Labour's controlling, centralising, mistrustful approach has left huge numbers of former supporters feeling sullen, impotent and resentful. [...] This is a disenchantment that comes from the experience of living with Labour's ideas about how society should be organised, and finding them mean and thin. [...] Labour's fundamental mistake has been to manage the country, its people and its institutions as if it were running nothing more than a collection of factories and businesses. [...] A mother from Somerset is one of many voter whose loyalty to Labour has snapped over its extension of state power into areas that should be matters of choice. [...] "By putting the state in the middle of everything, we're destroying society," she says.
Jenni Russell, Labour's big fixation is strangling everyone (The Sunday Times, 03/01/2010)
Russell's warning in The Sunday Times is the ever-repeating issue with socialism: people who vote for further central planning of the society don't realise that their ideas will end up making government do things they were not prepared to accept initially. The unintended consecuences for the freedom of the people caused by the practice of well-meaning socialist ideas are far worse (at least in the mind of those who love their freedom) than the injustice they intend to solve.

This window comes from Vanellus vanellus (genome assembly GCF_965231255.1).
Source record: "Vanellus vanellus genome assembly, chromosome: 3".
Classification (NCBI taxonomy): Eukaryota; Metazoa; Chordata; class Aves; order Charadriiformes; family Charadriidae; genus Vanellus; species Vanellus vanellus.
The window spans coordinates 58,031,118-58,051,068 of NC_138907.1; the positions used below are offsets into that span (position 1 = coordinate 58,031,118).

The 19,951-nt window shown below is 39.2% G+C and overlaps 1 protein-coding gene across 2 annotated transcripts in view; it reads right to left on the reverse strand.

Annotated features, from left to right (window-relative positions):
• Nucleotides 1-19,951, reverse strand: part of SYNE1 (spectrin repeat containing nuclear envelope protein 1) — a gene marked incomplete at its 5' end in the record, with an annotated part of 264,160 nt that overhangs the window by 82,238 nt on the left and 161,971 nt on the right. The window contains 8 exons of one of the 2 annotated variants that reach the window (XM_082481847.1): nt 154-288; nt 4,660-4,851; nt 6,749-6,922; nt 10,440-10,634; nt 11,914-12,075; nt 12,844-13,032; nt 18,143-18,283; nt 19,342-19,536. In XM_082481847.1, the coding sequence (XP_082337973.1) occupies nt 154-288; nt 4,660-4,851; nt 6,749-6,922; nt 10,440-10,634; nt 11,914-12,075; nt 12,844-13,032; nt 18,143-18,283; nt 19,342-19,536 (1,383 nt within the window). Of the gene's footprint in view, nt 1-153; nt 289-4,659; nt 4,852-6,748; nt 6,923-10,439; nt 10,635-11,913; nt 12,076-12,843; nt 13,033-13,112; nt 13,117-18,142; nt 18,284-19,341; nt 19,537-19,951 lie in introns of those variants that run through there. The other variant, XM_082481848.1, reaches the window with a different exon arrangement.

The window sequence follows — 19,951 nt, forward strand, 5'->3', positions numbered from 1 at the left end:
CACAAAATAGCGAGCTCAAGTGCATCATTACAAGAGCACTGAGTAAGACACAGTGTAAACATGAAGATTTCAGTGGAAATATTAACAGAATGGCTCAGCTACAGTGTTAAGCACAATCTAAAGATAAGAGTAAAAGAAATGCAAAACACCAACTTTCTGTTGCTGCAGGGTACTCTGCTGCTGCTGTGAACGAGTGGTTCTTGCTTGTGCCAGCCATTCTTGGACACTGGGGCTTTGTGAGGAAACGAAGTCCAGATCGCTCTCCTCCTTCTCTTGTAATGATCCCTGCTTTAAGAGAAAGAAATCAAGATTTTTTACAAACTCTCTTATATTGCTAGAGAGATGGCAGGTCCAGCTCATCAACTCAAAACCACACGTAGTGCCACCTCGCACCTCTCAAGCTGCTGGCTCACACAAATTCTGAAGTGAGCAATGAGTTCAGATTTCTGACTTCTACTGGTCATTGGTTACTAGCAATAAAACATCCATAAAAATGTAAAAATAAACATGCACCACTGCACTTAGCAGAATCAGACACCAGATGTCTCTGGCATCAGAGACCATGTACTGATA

Hayek explained in his "Road to Serfdom" (obviously dedicated "To the socialists of all parties") that management of a centrally-planned society leads to bureaucrats gaining discretionary powers and the dismantling of the free market system and this may end in the destruction of all individual economic and personal freedom.
Socialists think that their claim that that state planning does not lead, deterministically, towards the constraint of social and political freedom is enough to rebut Hayek's proposition. First, that claim is not enough counter-argument; second, reality shows that the more state planning exists, the more individual freedom is constrained. This can be seen anywhere from Labour's UK to the Soviet Union, Mao's China, Cambodia, through Chavez's Venezuela or Barroso's EU: they are all in the slippery slope of communism.
By the way, I just noticed the similarity of Hayek's slippery slope to the last stage of Plato's 5 Regime cycle. Interesting!
Love and freedom.